TN 1 (02-01)
DI 25205.010 Development of Evidence of Functioning
1. When To Develop
Evidence of functioning should be developed in most cases, unless the claim can clearly be allowed on medical evidence alone. For example, evidence of functioning must be developed:
To determine whether an impairment(s) is severe - i.e., causes no more than minimal functional limitations - when the medical evidence alone is insufficient. (See DI 25220.005.)
To determine whether an impairment(s) meets or medically equals a listed impairment when the listing criteria include functioning. (See DI 25220.010.)
To determine whether an impairment(s) functionally equals the listings. (See DI 25225.001 ff.)
Evidence of function should be sufficient to allow an assessment of the child's functioning on a longitudinal basis - that is, over time.
3. Evidence of Functioning
Evidence of the child's functioning may be requested from medical and other sources. See DI 22505.003 for potential sources of evidence of function.
Evidence must be sufficient to determine whether the child's impairment(s) (and related symptoms) is severe, and, if so, whether it meets or equals the listings.
4. Material Conflicts in Evidence
Material conflicts in the evidence must be resolved. The case record must be documented to show how they were resolved and the basis for any conclusions reached.
Develop evidence of a child's functioning that will help to answer the following questions about whether the child's impairment(s) affects his or her functioning and whether the child's activities are typical of other children of the same age who do not have impairments.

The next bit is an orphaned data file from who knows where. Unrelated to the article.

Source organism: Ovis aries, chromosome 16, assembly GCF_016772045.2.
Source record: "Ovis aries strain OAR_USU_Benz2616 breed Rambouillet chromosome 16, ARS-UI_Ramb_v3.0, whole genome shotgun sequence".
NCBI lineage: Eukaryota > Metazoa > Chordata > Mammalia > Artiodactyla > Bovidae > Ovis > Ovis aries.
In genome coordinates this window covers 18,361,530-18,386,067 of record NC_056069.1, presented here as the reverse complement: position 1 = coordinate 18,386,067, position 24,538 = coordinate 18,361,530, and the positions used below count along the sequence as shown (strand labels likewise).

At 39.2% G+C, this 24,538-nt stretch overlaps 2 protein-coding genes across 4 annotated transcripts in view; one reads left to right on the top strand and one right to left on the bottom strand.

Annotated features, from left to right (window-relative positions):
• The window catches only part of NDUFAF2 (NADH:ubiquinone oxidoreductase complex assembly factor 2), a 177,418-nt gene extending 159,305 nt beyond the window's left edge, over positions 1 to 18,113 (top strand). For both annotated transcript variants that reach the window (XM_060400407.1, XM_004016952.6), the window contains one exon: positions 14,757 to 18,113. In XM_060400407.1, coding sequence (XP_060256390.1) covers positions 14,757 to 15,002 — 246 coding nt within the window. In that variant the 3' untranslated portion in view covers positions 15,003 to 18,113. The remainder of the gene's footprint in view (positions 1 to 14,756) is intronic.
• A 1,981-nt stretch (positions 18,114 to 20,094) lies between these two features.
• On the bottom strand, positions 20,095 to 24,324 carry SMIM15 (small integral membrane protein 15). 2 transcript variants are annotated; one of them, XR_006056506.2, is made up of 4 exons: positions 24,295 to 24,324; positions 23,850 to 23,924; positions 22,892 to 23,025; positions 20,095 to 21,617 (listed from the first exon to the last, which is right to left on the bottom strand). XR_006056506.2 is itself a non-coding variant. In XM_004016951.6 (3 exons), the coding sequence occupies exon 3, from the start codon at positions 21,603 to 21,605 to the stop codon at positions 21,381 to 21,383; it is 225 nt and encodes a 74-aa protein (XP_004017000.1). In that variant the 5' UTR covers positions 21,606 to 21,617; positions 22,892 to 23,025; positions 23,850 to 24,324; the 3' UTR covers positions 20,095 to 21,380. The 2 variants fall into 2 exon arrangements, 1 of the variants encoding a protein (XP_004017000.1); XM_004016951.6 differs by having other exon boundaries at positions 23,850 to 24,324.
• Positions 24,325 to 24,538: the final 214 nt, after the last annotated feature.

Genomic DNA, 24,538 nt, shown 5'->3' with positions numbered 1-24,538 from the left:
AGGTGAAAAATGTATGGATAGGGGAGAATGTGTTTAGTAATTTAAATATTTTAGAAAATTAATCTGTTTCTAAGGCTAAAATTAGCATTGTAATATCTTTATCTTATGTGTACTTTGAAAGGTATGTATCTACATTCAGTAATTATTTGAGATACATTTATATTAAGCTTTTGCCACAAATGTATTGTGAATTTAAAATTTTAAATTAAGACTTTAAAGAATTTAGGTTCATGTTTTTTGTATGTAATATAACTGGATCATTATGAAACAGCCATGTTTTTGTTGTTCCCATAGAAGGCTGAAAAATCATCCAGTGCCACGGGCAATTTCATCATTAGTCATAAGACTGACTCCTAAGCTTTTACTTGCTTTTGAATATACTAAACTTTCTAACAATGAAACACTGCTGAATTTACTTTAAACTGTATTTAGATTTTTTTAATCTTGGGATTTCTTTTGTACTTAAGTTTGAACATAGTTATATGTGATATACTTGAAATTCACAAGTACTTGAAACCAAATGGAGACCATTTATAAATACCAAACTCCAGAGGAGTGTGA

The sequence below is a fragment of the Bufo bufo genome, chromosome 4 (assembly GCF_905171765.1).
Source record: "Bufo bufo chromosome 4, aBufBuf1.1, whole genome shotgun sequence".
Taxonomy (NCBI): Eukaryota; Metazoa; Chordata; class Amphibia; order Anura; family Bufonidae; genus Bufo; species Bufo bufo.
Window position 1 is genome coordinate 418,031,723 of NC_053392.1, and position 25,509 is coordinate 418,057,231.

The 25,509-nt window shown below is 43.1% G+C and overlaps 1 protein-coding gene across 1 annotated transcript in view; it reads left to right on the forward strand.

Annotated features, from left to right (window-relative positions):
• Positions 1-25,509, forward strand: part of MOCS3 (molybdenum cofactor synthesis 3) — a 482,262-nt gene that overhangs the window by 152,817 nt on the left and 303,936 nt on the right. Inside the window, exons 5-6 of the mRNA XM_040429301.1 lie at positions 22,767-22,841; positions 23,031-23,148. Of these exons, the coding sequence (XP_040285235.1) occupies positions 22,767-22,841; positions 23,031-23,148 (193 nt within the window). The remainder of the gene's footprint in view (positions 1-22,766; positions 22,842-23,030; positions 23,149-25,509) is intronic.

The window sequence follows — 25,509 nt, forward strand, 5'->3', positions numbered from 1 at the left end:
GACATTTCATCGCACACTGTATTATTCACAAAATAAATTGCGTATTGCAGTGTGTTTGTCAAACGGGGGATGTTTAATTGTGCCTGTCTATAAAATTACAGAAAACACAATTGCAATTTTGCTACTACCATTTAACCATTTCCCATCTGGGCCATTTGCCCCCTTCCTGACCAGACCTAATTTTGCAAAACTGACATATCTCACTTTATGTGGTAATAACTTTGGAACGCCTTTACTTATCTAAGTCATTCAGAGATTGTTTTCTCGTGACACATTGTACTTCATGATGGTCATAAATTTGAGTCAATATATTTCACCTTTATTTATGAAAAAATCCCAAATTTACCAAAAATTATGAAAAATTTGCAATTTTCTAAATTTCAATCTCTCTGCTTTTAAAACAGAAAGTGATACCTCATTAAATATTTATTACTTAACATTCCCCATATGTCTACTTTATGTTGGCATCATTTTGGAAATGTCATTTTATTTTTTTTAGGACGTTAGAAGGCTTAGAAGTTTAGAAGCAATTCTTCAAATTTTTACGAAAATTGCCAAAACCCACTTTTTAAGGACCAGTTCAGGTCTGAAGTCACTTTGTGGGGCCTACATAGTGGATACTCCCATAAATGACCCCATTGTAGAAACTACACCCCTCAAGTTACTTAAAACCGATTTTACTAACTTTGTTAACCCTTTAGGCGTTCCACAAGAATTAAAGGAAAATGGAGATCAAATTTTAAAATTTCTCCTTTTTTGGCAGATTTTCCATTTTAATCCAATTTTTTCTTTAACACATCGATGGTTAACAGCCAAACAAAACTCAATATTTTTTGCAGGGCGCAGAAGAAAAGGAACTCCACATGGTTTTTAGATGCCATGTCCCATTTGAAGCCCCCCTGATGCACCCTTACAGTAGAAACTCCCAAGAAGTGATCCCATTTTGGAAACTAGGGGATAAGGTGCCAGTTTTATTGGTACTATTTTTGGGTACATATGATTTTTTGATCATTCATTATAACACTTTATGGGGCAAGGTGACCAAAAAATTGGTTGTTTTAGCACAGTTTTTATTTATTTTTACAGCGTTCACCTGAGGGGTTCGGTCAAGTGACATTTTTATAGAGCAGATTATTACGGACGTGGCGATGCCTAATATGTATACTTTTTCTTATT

What activities is the child able to perform?
What activities is the child not able to perform?
Which of the child's activities are limited or restricted compared to other children of the same age who do not have impairments?
Where does the child have difficulty with activities—at home, in childcare, at school, or in the community?
Does the child have difficulty independently initiating, sustaining, or completing activities?
What kind of help does the child need to do his or her activities, how much help does he or she need, and how often does he or she need it?
Formal answers to each of these questions are not required, but gathering the information will enable the adjudicator to make accurate findings about the child's functioning.
2. Interview Forms
The interview forms used for title XVI childhood disability claims (see DI 11005.016) are designed to elicit information about the child's functioning and to identify sources of information about a child's functioning from the applicant.
See DI 25205.025 for a discussion of the Function Report-Child forms, SSA-3375 through SSA-3379.
3. Contacting Sources of Evidence of Function
Where the extent to which the child's impairment(s) affects his or her functioning on a longitudinal basis cannot be determined based on information in the case record, or there is a conflict in the evidence in the case record that raises a question about the child's level of functioning, obtain additional or clarifying information about the child's functioning. Determine the best source(s) for the needed information on a case-by-case basis.
If the FO has not already identified sources of evidence about the child's functioning (on the SSA-3820-F6 or elsewhere in the case record), contact the applicant to obtain the information.
NOTE: Both the SSA-3820-F6 and the SSA-3881-BK (used in reconsiderations and continuing disability reviews) contain lists of potential sources of evidence and sample questions that the adjudicator can use to ask the applicant about potential sources.
Contact the source(s). There is no set number of sources that must be contacted. Which source or how many sources to be contacted depends on the number and type of issues to be resolved.
Follow the procedures in GN 03316.001 for Privacy Act considerations when a collateral source is contacted. See DI 22511.011D. when a mental diso